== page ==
Watch Lauten Audio uncannily recreate Metallica’s Black Album drum sound with the original kit, at LA’s One on One studios where the album was recorded

Lars Ulrich might receive way more than his fair share of bashing from other musicians, and while the St. Anger snare drum sound will never cease to divide opinion (or perhaps unite it for the wrong reasons), one thing that isn’t up for debate is that Lars’ drum sound on Metallica’s self-titled/Black Album is a benchmark for heavy drum sounds. Now, microphone manufacturer Lauten Audio has set about recreating the sound from scratch using the original kit, in the same live room Metallica tracked in. Luckily for us, it documented the whole process.

Lauten Audio recreating Metallica Black Album drum sound

(Image credit: Lauten Audio/YouTube)

Recorded over months between 1990 and 1991 at LA’s One on One studios, the end result is a monstrous-sounding kit, and as we find out in the video, it’s the combination of great drums, expertly engineered in a very special room. Oh, and Lars’ playing might have had more than just a little to do with it.

At the core of the sound is, of course, are the drums. It’s well known that Lars’ use of the Tama Bell Brass snare on the Black Album helped to cement that drum’s status as the finest snare for rock and metal since the Ludwig Black Beauty. 

Lars and the band hired the drums for the Black Album sessions from the legendary Drum Doctors (Ross Garfield), who provided a huge nine-piece setup comprising the Tama Bell Brass, with the rest of the kit formed out of ’80s Gretsch shells.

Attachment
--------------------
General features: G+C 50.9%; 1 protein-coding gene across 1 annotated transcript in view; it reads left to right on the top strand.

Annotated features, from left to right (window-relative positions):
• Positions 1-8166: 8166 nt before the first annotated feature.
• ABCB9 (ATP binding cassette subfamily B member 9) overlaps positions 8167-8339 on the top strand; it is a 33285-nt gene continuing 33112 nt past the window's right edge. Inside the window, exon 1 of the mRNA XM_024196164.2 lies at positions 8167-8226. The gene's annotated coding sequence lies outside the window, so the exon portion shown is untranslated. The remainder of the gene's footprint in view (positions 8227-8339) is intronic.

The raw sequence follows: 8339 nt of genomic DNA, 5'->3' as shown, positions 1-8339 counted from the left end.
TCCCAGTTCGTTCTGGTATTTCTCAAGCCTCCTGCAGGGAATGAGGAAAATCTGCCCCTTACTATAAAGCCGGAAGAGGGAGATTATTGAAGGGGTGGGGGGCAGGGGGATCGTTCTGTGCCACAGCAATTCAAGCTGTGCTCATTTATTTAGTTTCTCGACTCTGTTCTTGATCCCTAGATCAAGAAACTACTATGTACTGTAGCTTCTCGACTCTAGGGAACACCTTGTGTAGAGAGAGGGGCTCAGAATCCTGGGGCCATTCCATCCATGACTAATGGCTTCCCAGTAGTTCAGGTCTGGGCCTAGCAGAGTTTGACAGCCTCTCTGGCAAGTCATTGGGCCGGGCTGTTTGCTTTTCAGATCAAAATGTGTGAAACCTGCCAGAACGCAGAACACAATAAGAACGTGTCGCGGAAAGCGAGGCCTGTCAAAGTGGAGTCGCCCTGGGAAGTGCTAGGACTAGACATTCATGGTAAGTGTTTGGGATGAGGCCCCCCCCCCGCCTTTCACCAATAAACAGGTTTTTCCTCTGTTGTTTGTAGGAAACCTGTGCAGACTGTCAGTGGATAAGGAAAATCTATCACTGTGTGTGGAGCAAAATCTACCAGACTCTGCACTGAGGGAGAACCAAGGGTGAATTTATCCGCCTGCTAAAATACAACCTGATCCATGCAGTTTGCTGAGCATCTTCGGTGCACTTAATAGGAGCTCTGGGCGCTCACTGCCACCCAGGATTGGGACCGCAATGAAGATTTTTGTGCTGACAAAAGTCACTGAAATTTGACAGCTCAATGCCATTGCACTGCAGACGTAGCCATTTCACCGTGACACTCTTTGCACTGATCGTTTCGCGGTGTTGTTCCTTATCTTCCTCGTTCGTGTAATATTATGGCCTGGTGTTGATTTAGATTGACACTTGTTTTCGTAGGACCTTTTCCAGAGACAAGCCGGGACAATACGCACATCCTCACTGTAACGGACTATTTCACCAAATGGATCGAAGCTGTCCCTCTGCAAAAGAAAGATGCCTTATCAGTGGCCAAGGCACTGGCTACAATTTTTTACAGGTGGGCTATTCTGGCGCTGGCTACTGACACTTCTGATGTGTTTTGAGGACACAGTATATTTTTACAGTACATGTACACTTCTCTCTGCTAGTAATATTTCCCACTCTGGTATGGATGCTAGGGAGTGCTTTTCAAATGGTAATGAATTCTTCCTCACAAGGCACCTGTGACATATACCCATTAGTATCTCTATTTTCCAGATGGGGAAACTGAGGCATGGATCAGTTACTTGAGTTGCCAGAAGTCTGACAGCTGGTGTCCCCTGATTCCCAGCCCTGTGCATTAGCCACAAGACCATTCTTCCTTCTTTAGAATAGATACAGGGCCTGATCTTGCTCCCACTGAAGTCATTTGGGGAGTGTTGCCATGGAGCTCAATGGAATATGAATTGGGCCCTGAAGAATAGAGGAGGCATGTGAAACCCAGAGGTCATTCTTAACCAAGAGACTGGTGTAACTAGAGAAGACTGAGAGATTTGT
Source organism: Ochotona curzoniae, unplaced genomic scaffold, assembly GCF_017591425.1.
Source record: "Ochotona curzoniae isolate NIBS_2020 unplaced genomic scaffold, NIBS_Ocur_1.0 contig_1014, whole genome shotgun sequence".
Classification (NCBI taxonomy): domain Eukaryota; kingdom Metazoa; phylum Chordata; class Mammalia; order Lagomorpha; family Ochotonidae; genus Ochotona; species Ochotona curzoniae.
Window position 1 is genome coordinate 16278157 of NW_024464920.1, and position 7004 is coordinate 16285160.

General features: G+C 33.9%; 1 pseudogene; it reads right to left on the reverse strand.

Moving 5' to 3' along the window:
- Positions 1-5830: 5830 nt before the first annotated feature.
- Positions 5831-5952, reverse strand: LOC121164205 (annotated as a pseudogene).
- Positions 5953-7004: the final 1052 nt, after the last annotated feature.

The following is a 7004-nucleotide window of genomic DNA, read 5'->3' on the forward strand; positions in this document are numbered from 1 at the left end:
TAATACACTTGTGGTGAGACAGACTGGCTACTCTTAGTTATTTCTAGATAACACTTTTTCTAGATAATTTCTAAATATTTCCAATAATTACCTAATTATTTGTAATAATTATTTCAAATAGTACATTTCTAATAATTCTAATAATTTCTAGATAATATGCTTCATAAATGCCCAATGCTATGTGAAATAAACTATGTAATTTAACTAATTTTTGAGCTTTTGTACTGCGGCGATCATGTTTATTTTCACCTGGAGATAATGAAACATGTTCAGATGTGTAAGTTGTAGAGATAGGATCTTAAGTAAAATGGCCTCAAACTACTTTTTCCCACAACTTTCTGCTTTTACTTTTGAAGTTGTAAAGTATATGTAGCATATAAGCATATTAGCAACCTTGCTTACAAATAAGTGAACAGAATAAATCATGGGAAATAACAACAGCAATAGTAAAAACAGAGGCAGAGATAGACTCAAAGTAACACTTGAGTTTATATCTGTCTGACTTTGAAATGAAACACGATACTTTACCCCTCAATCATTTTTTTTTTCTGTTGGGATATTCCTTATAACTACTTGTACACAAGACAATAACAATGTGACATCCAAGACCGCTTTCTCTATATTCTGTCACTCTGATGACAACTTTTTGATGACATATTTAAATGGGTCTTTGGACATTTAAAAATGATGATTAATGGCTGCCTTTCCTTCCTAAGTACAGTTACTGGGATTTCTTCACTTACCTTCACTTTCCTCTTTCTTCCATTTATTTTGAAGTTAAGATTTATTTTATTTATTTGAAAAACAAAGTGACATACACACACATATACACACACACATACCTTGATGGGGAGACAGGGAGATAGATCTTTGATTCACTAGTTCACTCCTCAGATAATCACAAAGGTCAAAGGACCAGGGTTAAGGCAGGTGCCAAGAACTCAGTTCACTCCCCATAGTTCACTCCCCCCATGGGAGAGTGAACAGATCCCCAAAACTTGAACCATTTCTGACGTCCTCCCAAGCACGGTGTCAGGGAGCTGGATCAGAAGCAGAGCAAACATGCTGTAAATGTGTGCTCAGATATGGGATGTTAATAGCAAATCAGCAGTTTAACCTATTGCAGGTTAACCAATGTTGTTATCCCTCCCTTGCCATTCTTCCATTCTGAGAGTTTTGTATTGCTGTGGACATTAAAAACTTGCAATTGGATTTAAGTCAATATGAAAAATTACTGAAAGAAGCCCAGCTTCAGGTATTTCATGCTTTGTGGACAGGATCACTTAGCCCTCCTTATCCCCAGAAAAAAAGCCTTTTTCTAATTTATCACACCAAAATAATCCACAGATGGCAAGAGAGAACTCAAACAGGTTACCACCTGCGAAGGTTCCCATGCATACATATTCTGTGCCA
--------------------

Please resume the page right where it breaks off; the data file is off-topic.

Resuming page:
The full setup comprised a pair of Gretsch 24”x16” bass drums (finished in Walnut stain), and six toms ranging from 12”x10, 13”x11”, 14”x12” and 16”x14” rack toms (yes, those last two were suspended!), and an 18”x16” floor tom.

Lauten Audio recreating Metallica Black Album drum sound

(Image credit: Lauten Audio/YouTube)

For Lauten’s video, Garfield – who still owns the kit – provided the exact drums Lars played over 30 years ago, and remained on hand to achieve the same tunings as used on the original recordings. 

Black Album assistant engineer, Mike Tacci, who helped Randy Staub and producer Bob Rock capture the cavernous sound in the ’90s advises on the placement of the drums in the room, as well as revealing that part of the secret to the black Albums huge, thumping tom sound comes from double mic’ing (a mic placed on the batter and resonant sides of each tom), as well as the cavernous-sounding live room.

Grammy award-winning producer/engineer, Darrell Thorp – whose day job is based at Foo Fighters’ Studio 606 – oversees the recording, while Puscifer/A Perfect Circle drummer, Gunnar Olsen does a great job of replicating Lars’ style for the recording.

Of course, as much fun as this is for those involved, there is another reason Lauten went to the effort of this exercise. Yesterday, the mic brand launched its new Tom Mic - a dedicated large diaphragm microphone designed specifically for capturing toms. 

For more information on the Lauten Audio Tom Mic, click here.

Stuart Williams

I'm a freelance member of the MusicRadar team, specialising in drum news, interviews and reviews. I formerly edited Rhythm and Total Guitar here in the UK and have been playing drums for more than 25 years (my arms are very tired). When I'm not working on the site, I can be found on my electronic kit at home, or gigging and depping in function bands and the odd original project.